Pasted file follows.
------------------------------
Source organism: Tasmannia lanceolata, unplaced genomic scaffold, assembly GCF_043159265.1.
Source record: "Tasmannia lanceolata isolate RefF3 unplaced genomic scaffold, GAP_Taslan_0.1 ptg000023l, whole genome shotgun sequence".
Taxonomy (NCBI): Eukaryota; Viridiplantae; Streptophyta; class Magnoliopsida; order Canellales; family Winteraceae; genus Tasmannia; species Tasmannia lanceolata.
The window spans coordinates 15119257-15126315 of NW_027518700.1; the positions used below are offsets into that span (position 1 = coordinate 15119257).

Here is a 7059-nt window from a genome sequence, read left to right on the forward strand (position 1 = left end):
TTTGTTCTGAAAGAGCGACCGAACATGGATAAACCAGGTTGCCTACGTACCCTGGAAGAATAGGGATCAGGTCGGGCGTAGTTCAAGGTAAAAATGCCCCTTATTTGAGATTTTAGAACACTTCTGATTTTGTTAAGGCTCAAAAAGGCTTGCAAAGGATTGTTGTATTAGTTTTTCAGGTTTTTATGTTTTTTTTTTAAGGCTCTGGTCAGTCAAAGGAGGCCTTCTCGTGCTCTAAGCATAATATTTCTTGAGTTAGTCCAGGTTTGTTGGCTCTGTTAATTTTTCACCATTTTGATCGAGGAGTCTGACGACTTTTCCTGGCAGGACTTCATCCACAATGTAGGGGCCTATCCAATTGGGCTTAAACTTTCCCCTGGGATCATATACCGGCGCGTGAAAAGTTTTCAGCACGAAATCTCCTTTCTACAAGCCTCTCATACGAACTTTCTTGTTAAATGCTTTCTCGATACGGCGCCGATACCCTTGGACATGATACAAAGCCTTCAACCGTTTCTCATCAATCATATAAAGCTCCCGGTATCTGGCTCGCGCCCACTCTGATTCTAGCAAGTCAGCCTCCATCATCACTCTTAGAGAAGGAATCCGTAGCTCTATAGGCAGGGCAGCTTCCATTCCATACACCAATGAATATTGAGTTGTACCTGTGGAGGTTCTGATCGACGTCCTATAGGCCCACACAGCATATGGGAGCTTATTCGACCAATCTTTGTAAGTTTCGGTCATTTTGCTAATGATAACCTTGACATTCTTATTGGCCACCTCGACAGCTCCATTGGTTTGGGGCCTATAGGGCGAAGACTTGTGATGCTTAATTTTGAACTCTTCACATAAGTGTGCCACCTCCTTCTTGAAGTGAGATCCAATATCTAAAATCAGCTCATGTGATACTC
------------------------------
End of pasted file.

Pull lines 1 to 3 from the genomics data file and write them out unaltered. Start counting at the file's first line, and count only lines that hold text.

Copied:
Source organism: Tasmannia lanceolata, unplaced genomic scaffold, assembly GCF_043159265.1.
Source record: "Tasmannia lanceolata isolate RefF3 unplaced genomic scaffold, GAP_Taslan_0.1 ptg000023l, whole genome shotgun sequence".
Taxonomy (NCBI): Eukaryota; Viridiplantae; Streptophyta; class Magnoliopsida; order Canellales; family Winteraceae; genus Tasmannia; species Tasmannia lanceolata.